Just how road safety aware are international self-drive visitors in New Zealand?

International visitors who self-drive during their stay in New Zealand have increased over the years and this trend is likely to continue. At the same time, there has been increasing concern in the popular media and among the general New Zealand community that these self-drive international visitors may not all be fully aware of the rules of the road in the country, and as a result may be a safety hazard to themselves and other road users. Graphic news articles and social media videos of reckless/ dangerous driving by those behind the wheels of rental cars have fed this concern.

There is readily accessible data about the extent and nature of road accidents involving international visitors to New Zealand, which makes interesting reading alongside these media and social-driven concerns. However, these statistics are limited in that they only show the results of traffic accidents involving international visitors. They do not provide knowledge about why these accidents occurred or tell us about all the near-misses involving international self-drive visitors.

The research

In this context, there is a dearth of evidence regarding the awareness of road rules and safe behaviour among international self-drive visitors to New Zealand. Consequently, the aim of the project we undertook in 2018/19, which was funded by the Transport Research and Educational Trust, was to identify the knowledge of the road rules and appropriate safe behaviour in New Zealand of international tourists who have hired/bought a vehicle during their stay in the country.

The data utilised in this project was gathered using a questionnaire distributed at a face-to-face level to international visitors in Queenstown. It was developed using practice tests provided by the New Zealand Automobile Association. Thirty multiple-choice questions about road safety and rules in New Zealand were utilised. A total of 226 completed surveys were collected from visitors from 34 countries.

Both men and women were well represented in the sample, which was dominated by those between 18 and 34 years old. This fits with the demographics of self-drive visitors to New Zealand, as identified by Tourism New Zealand. The fact that almost 40% of the respondents were between 18 and 24 years old is also worth noting, given that statistically this age group is more at risk of having a car accident than older cohorts, irrespective of nationality.

Confident, but lacking knowledge

Of the respondents, 85% said they were between ‘somewhat confident’ and ‘very confident’ of their ability to drive safely while in New Zealand. In contrast, the other 15% said they were between ‘doubtful’ and ‘not confident at all’ about driving in the country.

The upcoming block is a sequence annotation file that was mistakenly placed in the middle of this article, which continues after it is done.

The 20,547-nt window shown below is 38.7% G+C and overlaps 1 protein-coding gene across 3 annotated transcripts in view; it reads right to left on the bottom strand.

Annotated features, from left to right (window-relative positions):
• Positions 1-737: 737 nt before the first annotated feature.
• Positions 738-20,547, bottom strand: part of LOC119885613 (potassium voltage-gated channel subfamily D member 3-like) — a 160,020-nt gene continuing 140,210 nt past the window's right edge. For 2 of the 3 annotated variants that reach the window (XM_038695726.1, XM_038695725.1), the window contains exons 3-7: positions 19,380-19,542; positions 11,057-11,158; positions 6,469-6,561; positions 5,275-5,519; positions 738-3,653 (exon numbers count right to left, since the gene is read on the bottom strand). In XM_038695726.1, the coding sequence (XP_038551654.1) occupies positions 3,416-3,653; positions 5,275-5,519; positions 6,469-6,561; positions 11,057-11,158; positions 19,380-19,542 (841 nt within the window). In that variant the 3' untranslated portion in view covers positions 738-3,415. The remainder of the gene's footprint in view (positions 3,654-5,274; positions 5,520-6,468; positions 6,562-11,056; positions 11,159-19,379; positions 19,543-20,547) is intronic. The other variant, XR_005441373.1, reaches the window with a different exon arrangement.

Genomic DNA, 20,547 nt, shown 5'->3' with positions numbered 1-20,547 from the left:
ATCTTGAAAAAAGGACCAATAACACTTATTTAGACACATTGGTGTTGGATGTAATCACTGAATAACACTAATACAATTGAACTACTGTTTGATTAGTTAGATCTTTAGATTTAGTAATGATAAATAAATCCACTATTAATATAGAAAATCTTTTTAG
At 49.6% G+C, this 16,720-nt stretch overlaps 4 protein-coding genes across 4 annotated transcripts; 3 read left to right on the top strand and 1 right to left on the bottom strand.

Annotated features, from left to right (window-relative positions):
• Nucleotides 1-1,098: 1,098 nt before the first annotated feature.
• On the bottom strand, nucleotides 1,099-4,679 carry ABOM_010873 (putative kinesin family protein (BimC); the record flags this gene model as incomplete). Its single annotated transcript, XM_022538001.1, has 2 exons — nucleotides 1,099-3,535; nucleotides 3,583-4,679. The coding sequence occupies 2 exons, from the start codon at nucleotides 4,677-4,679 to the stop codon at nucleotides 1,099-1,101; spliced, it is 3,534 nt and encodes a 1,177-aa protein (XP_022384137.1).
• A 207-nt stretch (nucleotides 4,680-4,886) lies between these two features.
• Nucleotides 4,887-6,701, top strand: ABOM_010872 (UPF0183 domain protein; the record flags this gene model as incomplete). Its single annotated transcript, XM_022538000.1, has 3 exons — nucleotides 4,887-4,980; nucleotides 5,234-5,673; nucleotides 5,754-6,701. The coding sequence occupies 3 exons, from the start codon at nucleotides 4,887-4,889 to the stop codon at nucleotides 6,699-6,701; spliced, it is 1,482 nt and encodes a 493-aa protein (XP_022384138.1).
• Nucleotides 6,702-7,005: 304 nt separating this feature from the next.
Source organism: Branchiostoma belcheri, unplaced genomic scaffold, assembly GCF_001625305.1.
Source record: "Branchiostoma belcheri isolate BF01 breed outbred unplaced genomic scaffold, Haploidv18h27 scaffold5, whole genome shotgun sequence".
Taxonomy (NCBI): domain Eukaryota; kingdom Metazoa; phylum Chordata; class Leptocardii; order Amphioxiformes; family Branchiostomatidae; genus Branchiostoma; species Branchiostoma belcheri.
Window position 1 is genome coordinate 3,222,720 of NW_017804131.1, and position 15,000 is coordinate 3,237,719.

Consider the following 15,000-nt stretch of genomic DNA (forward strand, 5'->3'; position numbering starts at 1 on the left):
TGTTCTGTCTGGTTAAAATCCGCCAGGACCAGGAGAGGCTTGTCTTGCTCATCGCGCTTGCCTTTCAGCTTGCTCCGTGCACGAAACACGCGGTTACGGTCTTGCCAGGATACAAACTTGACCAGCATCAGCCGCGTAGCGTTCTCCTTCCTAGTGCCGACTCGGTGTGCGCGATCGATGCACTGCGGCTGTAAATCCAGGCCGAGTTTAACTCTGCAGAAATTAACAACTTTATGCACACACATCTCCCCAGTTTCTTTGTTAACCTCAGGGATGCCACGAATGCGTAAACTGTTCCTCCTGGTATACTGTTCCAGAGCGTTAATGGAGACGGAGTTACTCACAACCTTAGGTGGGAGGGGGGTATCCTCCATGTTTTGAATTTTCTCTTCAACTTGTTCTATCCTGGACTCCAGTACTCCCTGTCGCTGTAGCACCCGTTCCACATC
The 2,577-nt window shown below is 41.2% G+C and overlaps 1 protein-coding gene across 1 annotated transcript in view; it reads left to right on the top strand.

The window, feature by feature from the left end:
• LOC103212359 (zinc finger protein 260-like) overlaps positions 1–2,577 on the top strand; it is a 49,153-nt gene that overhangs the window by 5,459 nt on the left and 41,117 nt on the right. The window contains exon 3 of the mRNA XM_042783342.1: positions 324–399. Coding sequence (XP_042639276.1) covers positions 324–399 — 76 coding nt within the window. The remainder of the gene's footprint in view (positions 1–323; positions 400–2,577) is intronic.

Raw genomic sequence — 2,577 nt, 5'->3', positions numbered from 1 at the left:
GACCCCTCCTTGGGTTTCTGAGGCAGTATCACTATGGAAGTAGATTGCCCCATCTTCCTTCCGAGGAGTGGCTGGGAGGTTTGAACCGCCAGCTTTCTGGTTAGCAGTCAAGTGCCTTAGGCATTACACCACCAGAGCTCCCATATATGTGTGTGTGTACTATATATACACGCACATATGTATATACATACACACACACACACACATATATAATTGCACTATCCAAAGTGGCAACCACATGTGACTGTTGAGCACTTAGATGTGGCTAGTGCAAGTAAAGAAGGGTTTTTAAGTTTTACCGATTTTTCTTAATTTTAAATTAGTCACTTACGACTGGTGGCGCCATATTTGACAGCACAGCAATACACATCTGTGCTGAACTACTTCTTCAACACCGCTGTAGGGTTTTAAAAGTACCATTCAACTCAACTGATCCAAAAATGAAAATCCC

It is arguably concerning to see so many people driving on New Zealand’s roads and not being confident in doing so. At the time of taking part in the survey, the majority of the participants had been driving in New Zealand for more than a week. It is therefore perturbing to see that even after a week, so many respondents lacked confidence in driving in the country.

In New Zealand driving theory tests, 32 questions out of 35 have to be answered correctly in order to pass the test, which is approximately 91% correct answers. In order to pass the test in the survey, participants had to correctly answer 28 out of 30 questions (91% correct). Based on this percentage as a pass, only seven out of the 226 participants passed the test (see below).

How to view the high percentage who almost passed is arguably a matter of perspective. On the one hand, with only a small amount of training, this group may have passed. On the other hand, the results clearly show that the vast majority of the respondents would not have been allowed to drive in New Zealand had they had to take the national driving test prior to doing so.

The failure of almost all the respondents to pass the test is especially concerning given the fact that most of them were confident of their driving abilities in New Zealand. This indicates that a significant proportion of the sample were overconfident in their driving knowledge and abilities within a New Zealand context.

There were three questions that obtained less than 50% correct answers. This may be a positive finding, in that it suggests there is a need for targeted knowledge improvement among international visitors. However, it needs to be realised that only nine of the questions were answered correctly by 90% or more of the respondents. This indicates the need for broad knowledge improvement related to road rules and safety in New Zealand among international self-drive visitors.